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and area denial capabilities designed to keep us from entering forces into a battle space, or at a
minimum, provide an operational barrier that we will have to spend time and resources to breach.
With these drivers in mind, our analysis of the OE and its implications on the future of warfare through
2050 allows us to envision a continuum
Flashpoints and Fault Lines
divided into two distinct timeframes.
Warfare in each of these timeframes
Crises and conflicts will be in familiar areas, although some
could appear in unfamiliar locales:
must contend with the same timeless
competitions with which commanders
 Baltics / Eastern Europe
have engaged for generations, but the
 Other Russian Near-Abroad
way these competitions play out reveals
 Arctic (Russia, China, U.S., Canada, Denmark,
two distinct waypoints, or Eras in which
we move toward a changed character of
 Balkans
 Syria/Iraq/Turkey/Iran/Kurds

Greater Middle East / North Africa

The first is the Era of Accelerated
 Israel-Palestinians
Human Progress, which can roughly be
 Israel-Iran-Hizballah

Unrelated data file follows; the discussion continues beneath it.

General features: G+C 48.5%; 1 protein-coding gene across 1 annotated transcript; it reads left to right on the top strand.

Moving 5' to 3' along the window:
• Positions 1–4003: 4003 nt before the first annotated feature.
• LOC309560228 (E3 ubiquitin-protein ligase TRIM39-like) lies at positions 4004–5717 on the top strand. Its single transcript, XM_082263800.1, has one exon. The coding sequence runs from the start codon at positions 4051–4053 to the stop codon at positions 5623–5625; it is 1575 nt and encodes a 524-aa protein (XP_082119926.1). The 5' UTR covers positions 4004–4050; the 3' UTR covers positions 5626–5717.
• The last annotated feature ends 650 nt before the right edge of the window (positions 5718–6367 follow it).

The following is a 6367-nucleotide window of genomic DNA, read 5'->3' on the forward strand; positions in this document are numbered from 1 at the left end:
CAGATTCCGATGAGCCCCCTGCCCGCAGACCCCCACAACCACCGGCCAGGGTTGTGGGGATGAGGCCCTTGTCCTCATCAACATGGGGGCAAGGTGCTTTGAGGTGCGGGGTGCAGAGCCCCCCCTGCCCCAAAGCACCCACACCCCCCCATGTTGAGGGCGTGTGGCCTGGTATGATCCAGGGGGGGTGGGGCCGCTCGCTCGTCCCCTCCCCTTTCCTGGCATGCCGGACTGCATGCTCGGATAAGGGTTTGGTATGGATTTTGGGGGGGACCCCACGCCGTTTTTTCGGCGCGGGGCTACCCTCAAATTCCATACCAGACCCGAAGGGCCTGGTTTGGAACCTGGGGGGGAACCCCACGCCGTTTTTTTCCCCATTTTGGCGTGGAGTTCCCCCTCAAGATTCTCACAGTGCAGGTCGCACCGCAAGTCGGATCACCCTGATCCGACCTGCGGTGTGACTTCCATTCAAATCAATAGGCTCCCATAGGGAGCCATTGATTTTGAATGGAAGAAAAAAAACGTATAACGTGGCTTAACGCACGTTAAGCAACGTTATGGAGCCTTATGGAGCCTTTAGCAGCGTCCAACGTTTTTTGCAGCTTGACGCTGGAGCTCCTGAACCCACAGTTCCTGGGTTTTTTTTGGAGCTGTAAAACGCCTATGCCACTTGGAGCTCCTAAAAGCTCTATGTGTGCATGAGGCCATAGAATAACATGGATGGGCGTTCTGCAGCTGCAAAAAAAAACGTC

considered from the present through
 Sunni / Shia Rivalry (Syria, Iraq, Bahrain, Yemen,
2035, and relates to a period where our
adversaries can take advantage of new
 South China Sea
technologies, new doctrine and revised
 Southeast Asia (China, Vietnam, Indonesia, Burma)
strategic concepts to effectively
 India-Pakistan
challenge U.S. military forces across
 China-India
multiple domains. Our adversaries in
 China-Taiwan
some cases will have superior, or near
 Korean Peninsula
 Sub-Saharan Africa (Nigeria, West Africa,
equal capabilities bolstered by
advantages in time, space, and
 Horn of Africa
perception, and when employed
 Mexico
effectively – often in a hybrid and multi Venezuela-Colombia
domain fashion – they can prevail over a
U.S.-led force. The Era of Accelerated
Human Progress represents an evolutionary movement rooted in the present, but clearly advancing to a
new state of affairs.
The second is the Era of Contested Equality, running roughly from 2035 through 2050. This period is
marked by significant breakthroughs in technology and convergences in terms of capabilities, which lead
to significant changes in the character of warfare. During this period, traditional aspects of warfare
undergo dramatic, almost revolutionary changes which at the end of this timeframe may even challenge
the very nature of warfare itself. In this era, no one actor is likely to have any long-term strategic or
technological advantage, with aggregate power between the U.S. and its peer and near-peer rivals being
equivalent, but not necessarily symmetric. Prevailing in this period will depend on an ability to
synchronize multi-domain capabilities against an artificial intelligence-enhanced adversary with an
overarching capability to visualize and understand the battlespace at even greater ranges and velocities.
Equally important will be controlling information and the narrative surrounding the conflict. Adversaries